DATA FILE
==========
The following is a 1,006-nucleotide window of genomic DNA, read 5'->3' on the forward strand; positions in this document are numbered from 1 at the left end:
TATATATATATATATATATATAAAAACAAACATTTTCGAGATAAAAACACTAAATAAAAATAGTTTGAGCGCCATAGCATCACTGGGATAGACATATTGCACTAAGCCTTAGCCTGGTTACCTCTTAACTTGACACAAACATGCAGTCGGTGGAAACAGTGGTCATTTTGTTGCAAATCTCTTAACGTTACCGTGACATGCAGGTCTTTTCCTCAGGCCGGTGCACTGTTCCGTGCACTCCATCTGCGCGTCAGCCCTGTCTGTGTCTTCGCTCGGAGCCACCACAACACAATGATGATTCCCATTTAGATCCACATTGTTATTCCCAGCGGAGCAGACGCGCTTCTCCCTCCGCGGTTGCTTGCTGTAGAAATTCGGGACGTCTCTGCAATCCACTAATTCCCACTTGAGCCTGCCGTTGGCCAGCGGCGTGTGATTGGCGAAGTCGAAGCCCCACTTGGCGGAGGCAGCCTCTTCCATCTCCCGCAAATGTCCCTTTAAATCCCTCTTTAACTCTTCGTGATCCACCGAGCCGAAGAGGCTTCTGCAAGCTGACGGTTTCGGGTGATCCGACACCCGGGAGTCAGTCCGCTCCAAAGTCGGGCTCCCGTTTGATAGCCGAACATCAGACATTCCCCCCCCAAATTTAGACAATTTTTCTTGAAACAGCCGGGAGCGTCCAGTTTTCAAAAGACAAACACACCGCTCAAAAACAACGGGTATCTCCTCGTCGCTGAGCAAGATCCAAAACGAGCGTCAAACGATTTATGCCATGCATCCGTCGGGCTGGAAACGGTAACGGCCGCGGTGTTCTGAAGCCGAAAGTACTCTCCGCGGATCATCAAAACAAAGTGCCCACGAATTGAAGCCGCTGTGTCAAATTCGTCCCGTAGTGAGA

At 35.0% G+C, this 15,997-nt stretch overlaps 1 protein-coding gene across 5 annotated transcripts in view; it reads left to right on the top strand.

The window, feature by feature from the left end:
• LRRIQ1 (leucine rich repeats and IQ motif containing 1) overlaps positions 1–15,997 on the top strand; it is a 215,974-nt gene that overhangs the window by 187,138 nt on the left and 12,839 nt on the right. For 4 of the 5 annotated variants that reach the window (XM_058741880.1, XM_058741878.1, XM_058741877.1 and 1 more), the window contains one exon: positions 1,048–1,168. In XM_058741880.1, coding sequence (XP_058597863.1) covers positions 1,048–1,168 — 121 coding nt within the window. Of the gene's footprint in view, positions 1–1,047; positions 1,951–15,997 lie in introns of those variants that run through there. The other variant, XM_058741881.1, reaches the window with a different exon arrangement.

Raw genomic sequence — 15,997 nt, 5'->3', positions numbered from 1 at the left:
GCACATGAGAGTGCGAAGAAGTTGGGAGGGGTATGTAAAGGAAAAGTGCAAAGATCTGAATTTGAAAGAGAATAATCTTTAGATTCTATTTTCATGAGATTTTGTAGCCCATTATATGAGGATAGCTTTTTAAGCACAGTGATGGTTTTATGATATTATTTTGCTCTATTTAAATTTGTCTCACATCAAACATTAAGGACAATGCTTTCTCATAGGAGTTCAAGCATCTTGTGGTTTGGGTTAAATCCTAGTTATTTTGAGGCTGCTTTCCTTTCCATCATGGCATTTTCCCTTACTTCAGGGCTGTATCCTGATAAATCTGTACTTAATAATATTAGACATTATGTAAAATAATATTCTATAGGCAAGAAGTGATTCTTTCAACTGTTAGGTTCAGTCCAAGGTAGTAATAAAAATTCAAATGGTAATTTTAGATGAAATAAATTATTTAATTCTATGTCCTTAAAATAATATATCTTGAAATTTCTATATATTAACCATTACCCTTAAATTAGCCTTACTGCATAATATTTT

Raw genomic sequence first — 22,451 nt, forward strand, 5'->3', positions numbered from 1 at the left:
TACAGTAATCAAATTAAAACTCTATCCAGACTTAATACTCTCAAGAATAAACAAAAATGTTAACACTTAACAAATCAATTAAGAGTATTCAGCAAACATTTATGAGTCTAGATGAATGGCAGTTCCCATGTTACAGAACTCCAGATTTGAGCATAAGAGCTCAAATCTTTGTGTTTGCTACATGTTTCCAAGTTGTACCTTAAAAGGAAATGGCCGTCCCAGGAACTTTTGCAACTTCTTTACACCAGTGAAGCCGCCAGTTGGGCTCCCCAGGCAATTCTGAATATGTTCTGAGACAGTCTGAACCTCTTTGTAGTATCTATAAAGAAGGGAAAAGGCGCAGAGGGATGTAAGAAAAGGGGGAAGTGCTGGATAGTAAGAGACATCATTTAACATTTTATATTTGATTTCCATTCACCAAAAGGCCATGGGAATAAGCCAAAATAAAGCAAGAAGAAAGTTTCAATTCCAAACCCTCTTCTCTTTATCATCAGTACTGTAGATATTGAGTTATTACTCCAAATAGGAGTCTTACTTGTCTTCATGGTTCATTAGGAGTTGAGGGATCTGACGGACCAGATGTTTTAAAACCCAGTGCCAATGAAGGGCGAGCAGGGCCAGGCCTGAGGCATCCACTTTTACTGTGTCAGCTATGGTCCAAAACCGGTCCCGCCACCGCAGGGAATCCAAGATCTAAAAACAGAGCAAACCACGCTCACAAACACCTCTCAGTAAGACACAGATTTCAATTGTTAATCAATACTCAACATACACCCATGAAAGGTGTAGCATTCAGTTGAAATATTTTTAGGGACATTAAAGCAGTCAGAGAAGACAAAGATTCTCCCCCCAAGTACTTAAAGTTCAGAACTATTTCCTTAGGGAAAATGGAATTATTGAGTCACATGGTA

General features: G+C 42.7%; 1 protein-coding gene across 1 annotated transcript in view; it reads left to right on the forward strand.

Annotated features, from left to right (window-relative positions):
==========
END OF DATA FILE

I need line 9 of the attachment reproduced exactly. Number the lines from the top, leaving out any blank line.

TACAGTAATCAAATTAAAACTCTATCCAGACTTAATACTCTCAAGAATAAACAAAAATGTTAACACTTAACAAATCAATTAAGAGTATTCAGCAAACATTTATGAGTCTAGATGAATGGCAGTTCCCATGTTACAGAACTCCAGATTTGAGCATAAGAGCTCAAATCTTTGTGTTTGCTACATGTTTCCAAGTTGTACCTTAAAAGGAAATGGCCGTCCCAGGAACTTTTGCAACTTCTTTACACCAGTGAAGCCGCCAGTTGGGCTCCCCAGGCAATTCTGAATATGTTCTGAGACAGTCTGAACCTCTTTGTAGTATCTATAAAGAAGGGAAAAGGCGCAGAGGGATGTAAGAAAAGGGGGAAGTGCTGGATAGTAAGAGACATCATTTAACATTTTATATTTGATTTCCATTCACCAAAAGGCCATGGGAATAAGCCAAAATAAAGCAAGAAGAAAGTTTCAATTCCAAACCCTCTTCTCTTTATCATCAGTACTGTAGATATTGAGTTATTACTCCAAATAGGAGTCTTACTTGTCTTCATGGTTCATTAGGAGTTGAGGGATCTGACGGACCAGATGTTTTAAAACCCAGTGCCAATGAAGGGCGAGCAGGGCCAGGCCTGAGGCATCCACTTTTACTGTGTCAGCTATGGTCCAAAACCGGTCCCGCCACCGCAGGGAATCCAAGATCTAAAAACAGAGCAAACCACGCTCACAAACACCTCTCAGTAAGACACAGATTTCAATTGTTAATCAATACTCAACATACACCCATGAAAGGTGTAGCATTCAGTTGAAATATTTTTAGGGACATTAAAGCAGTCAGAGAAGACAAAGATTCTCCCCCCAAGTACTTAAAGTTCAGAACTATTTCCTTAGGGAAAATGGAATTATTGAGTCACATGGTA